The global defibrillators market exhibited strong growth during 2015–2020. Looking forward, the market is expected to grow at a CAGR of around 7 percent during 2021–2026. Keeping in mind the uncertainties of COVID-19, the direct as well as the indirect influence of the pandemic on different end-use sectors needs to be monitored. The increasing prevalence of cardiovascular diseases (CVDs) and sudden cardiac arrest (SCA) across the globe is one of the key factors driving the growth of the market. Various technological advancements and the development of wearable cardioverter defibrillators (WCDs) that can aid in predicting the risks of SCAs are creating a positive impact on the market growth. Other factors, including the implementation of favorable policies to promote training and awareness regarding defibrillators, along with extensive research and development (R&D) activities and increasing government investments in the healthcare sector, are projected to drive the market further. Growing focus toward public access defibrillator (PAD) by the public and private organizations has fueled the market growth. Moreover, advanced defibrillator devices, rapidly growing geriatric population with elevated risk of targeted diseases, and increasing incidences of cardiac diseases among all ages are further driving the market growth. However, product failures and recalls, increasing pricing pressure on players, and lack of awareness about sudden cardiac arrest (SCA) are restraining the growth of this market.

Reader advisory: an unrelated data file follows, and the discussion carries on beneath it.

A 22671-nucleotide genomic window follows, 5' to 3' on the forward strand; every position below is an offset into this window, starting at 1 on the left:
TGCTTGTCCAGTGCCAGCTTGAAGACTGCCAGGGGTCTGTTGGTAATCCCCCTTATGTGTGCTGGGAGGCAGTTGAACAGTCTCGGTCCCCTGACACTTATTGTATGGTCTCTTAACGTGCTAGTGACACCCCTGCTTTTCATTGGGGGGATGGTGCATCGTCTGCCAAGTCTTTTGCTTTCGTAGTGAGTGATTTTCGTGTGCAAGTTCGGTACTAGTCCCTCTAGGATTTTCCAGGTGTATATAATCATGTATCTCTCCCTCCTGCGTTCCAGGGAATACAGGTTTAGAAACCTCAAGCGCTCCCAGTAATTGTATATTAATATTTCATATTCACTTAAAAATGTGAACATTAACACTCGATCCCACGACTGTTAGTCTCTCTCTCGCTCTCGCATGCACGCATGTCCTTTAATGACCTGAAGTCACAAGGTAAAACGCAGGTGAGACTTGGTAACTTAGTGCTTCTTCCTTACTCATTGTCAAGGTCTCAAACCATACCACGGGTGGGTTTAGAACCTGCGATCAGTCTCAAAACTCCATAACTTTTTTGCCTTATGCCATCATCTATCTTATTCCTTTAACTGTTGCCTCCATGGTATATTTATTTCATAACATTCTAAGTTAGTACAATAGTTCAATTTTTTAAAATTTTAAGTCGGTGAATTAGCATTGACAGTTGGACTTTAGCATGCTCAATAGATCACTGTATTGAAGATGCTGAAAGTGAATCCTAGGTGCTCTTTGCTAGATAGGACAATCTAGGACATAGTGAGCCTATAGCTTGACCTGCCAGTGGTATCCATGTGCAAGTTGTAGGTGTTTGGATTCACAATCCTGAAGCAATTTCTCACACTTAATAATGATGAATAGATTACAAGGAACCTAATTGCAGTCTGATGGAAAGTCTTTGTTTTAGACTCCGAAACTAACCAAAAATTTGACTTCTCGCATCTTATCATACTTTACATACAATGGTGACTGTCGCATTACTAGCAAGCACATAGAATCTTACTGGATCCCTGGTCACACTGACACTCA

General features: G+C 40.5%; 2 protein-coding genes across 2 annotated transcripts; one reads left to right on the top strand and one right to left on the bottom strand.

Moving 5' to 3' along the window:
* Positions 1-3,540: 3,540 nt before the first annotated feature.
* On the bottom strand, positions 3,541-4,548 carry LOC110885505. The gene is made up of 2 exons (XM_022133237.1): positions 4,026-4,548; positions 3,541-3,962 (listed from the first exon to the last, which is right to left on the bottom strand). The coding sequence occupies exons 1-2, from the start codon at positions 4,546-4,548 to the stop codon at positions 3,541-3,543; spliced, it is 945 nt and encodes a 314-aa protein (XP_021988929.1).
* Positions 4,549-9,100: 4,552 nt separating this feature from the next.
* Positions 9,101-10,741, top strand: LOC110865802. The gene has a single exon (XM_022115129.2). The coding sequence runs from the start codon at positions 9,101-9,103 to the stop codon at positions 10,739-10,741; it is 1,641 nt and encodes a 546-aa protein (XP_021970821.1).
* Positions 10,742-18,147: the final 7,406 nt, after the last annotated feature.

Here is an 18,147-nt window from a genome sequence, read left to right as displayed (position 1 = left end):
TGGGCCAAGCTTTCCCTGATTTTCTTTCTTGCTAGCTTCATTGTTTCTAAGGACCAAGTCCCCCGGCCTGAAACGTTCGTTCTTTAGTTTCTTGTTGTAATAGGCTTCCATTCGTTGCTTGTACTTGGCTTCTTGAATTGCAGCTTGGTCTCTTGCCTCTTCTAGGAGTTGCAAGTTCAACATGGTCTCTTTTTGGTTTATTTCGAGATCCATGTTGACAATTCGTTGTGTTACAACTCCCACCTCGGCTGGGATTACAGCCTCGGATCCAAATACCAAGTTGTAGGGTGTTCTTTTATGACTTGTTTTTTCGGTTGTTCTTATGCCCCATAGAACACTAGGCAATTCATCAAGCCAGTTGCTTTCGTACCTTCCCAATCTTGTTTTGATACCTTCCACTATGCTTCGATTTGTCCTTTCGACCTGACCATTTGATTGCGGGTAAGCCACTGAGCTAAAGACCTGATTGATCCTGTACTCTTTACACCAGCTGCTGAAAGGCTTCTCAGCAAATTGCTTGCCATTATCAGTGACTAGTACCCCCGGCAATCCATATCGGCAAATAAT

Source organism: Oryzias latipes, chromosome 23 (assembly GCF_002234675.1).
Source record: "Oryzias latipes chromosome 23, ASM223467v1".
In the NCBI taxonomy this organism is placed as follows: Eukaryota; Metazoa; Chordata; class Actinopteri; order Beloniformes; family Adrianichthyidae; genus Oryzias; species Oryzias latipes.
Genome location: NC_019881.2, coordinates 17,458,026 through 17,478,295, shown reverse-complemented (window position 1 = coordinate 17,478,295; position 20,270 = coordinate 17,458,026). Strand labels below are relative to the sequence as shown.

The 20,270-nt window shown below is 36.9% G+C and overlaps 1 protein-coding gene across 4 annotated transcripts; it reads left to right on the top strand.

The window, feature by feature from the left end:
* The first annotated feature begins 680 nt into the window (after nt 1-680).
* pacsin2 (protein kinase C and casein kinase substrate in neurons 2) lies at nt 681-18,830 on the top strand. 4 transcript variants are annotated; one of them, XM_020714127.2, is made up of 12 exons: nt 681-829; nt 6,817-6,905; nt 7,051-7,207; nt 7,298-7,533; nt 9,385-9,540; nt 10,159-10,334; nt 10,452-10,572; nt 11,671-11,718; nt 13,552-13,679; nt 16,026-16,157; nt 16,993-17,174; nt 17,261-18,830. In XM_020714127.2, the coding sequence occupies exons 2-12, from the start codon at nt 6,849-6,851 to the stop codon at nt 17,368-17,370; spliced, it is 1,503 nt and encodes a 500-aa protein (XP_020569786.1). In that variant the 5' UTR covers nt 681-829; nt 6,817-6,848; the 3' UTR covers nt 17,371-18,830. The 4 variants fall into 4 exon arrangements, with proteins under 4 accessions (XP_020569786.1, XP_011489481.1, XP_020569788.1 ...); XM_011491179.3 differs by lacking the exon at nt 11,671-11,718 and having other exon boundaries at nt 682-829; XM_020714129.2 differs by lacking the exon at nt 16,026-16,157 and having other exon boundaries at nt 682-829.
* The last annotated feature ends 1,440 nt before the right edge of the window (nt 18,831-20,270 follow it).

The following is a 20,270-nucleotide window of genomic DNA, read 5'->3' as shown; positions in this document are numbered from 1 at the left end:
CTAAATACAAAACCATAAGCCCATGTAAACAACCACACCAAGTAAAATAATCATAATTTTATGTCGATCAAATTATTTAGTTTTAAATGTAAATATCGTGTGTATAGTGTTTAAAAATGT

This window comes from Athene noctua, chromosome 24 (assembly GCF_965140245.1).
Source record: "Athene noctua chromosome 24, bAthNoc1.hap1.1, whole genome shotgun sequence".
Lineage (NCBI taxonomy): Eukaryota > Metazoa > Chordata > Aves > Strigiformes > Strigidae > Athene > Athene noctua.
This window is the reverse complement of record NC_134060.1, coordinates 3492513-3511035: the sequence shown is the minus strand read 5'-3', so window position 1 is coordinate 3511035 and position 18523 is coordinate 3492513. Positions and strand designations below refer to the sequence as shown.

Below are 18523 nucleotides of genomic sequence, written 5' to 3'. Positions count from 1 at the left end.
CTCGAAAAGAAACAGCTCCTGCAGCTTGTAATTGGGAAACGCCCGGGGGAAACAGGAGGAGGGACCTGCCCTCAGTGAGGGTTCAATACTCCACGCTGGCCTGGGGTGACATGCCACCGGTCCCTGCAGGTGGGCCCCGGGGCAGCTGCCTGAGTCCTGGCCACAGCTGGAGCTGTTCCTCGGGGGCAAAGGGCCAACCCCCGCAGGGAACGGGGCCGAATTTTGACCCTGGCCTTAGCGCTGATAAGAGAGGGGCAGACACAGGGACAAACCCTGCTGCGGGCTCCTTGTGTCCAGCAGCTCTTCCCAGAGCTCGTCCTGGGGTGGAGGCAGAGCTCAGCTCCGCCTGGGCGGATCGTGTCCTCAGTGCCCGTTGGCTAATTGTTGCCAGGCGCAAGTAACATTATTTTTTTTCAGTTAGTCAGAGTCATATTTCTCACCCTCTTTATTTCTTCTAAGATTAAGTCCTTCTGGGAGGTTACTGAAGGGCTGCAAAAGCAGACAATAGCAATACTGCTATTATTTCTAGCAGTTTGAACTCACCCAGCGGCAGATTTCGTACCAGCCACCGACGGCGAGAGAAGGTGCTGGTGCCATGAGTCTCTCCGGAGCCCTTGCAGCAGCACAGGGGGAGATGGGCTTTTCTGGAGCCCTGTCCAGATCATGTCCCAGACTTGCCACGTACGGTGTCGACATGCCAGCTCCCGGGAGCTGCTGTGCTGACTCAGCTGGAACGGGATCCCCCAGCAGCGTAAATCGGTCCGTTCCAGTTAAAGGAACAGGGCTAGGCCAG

In March 2021, the Rankin government made an announcement that all public schools in Nova Scotia would be provided with automated external defibrillators. The government made an investment of USD 700,000. The purpose of this investment is to ensure the availability of these devices in the event of a cardiac emergency.

In January 2020, Medtronic received the CE mark for its Crome and Cobalt portfolio of defibrillators. This significantly enhanced the company’s cardiac solutions offerings and allowed it to commercialize the products in the market.

In April 2020, Philips made an announcement that its emergency care and resuscitation (ECR) business was resuming manufacturing and shipping of external defibrillators for the US. The company was notified that the USFDA had lifted the restrictions imposed on the manufacturing and distribution of defibrillators in the US.